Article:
Insight - Issue 1, 2018 - 14
TRENDING IN #CRE
a New Kind of
THIS ARTICLE MARKS THE FINAL
INSTALLMENT OF A THREE-PART SERIES
THAT HAS EXPLORED HOW ATLANTA-BASED
COMPANIES ARE RECREATING TRADITIONAL
OFFICE SPACE TO ATTRACT HIGHLYSKILLED EMPLOYEES IN AN INCREASINGLY
Open office concepts and centralized break rooms, like at the Payscape offices in Midtown shown here, are very popular among
start-up companies in Atlanta.
BY Henri Brickey,
Whitco Roofing Inc.
here's no doubt Atlanta is on the rise.
Forbes magazine recently ranked
Atlanta "One of Five Cities Poised to
Become Tomorrow's Tech Meccas," and real
estate firm Cushman and Wakefield recently
designated it as one of America's
"Tech 25" cities.
Oh yeah, and in case you haven't heard:
Atlanta is a frontrunner for Amazon's new
HQ2 location, which says a lot about the city's
reputation for supporting tech companies-big
So how do companies in Atlanta keep
these typically younger, millennial employees
interested in coming to their city over other tech
In the first part of this three-part series,
we explored how companies are creating
the higher-density office spaces that the
younger workforce is increasingly choosing
to work in, in part by the adaptive reuse of
former warehouses into loft offices.
Part 2 of the series concentrated on
creative perks companies are offering
employees; including everything from dog
friendly offices to gourmet food offerings to
In this final installment of the series,
we look at how a new approach to office
space design and materials is changing the
collective concept of office space.
A New Look and Feel
For many decades, office spaces were
static and unchanging-a predictable
arrangement of bulky desks, squared-off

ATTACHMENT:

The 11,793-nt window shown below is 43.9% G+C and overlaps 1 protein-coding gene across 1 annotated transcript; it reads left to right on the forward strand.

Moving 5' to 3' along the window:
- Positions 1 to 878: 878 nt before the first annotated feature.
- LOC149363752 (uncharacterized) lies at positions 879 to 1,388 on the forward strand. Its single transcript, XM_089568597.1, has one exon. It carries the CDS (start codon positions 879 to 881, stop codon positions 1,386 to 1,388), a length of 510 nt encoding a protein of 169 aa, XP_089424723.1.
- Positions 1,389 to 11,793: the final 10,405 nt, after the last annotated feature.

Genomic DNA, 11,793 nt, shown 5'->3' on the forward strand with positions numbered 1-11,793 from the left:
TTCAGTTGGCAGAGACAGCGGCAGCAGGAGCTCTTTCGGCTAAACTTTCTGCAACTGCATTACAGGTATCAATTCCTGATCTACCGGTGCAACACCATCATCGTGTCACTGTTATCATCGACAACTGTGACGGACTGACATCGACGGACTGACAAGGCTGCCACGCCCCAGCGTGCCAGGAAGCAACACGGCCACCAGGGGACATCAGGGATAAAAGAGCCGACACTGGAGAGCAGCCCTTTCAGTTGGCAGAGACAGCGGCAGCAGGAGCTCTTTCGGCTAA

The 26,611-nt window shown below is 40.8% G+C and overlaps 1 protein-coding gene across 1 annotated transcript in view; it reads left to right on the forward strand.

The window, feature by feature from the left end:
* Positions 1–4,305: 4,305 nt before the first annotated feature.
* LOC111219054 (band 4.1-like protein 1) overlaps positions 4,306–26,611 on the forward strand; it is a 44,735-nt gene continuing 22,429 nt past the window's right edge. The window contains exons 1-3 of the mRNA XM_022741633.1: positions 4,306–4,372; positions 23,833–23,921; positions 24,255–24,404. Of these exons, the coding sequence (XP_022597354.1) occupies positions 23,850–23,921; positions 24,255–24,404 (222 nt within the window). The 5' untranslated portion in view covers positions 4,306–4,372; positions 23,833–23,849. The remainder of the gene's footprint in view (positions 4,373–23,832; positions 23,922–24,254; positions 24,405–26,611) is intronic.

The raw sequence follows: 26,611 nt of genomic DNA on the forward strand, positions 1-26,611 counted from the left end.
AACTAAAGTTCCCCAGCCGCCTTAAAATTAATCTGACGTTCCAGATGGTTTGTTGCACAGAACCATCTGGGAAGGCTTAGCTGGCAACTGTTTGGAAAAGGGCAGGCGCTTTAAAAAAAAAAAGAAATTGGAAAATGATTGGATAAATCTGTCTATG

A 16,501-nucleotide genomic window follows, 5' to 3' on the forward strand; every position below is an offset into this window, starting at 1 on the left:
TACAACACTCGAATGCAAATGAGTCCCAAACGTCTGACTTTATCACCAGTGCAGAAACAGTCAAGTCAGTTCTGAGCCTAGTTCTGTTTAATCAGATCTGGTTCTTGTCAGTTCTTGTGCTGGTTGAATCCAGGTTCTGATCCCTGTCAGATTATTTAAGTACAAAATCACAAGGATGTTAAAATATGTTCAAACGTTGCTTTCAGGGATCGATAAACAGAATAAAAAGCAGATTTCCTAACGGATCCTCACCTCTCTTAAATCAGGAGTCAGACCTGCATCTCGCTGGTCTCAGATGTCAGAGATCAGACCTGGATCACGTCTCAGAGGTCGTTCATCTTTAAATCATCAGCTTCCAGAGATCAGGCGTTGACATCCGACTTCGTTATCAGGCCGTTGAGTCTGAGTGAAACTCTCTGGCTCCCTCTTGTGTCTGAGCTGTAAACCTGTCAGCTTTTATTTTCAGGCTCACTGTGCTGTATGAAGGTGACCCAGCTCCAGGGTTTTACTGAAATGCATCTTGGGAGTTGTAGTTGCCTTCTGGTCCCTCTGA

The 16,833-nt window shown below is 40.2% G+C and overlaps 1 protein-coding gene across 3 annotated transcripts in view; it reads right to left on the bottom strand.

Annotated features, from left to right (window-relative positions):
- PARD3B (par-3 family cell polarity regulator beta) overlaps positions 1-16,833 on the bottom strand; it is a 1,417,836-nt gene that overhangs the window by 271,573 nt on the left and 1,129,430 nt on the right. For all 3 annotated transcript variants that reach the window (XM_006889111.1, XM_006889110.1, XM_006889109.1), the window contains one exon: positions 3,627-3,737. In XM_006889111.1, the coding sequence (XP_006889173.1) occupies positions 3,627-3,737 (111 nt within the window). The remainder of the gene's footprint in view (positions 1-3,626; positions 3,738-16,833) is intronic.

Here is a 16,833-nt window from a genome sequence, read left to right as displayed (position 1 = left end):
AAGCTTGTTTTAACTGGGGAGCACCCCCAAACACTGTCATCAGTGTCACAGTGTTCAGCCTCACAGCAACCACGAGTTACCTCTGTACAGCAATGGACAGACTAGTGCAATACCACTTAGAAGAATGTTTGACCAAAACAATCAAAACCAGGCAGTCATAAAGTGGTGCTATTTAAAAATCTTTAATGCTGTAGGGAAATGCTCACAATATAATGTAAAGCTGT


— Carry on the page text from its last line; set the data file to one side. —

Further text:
offices and cubicles sandwiched between
rows of filing cabinets to store all that
work stuff. Somewhere in the workplace-
usually out of site-would be a dreary,
dimly lit and neglected break room. Hardly
14 INSIGHT | ISSUE 1, 2018 | www.BOMAGeorgia.org
the kind of place you would invite someone
you're looking to impress. But that's changing.
"There's so much competition for talent
now among companies," said Chrissy Smith, a
consultant at DeKalb Office, which focuses on
designing and outfitting modern offices. "Do
you want to be 'Drab Office A' that a client or
potential employee visits or 'inviting and
exciting Office B?'"
More and more, Smith said, companies
are deciding they want to be that inviting and
exciting 'Office B.' And here's how they're
To start with, the break room is taking
center stage as the focal point of the office,
much as the kitchen has done in residential
dwelling over the past decade.
"No longer are they windowless and in the
back of the space like an afterthought," Smith
said. "They are more employee- and clientcentric; a destination where serendipitous
connections, collaboration and even focus-work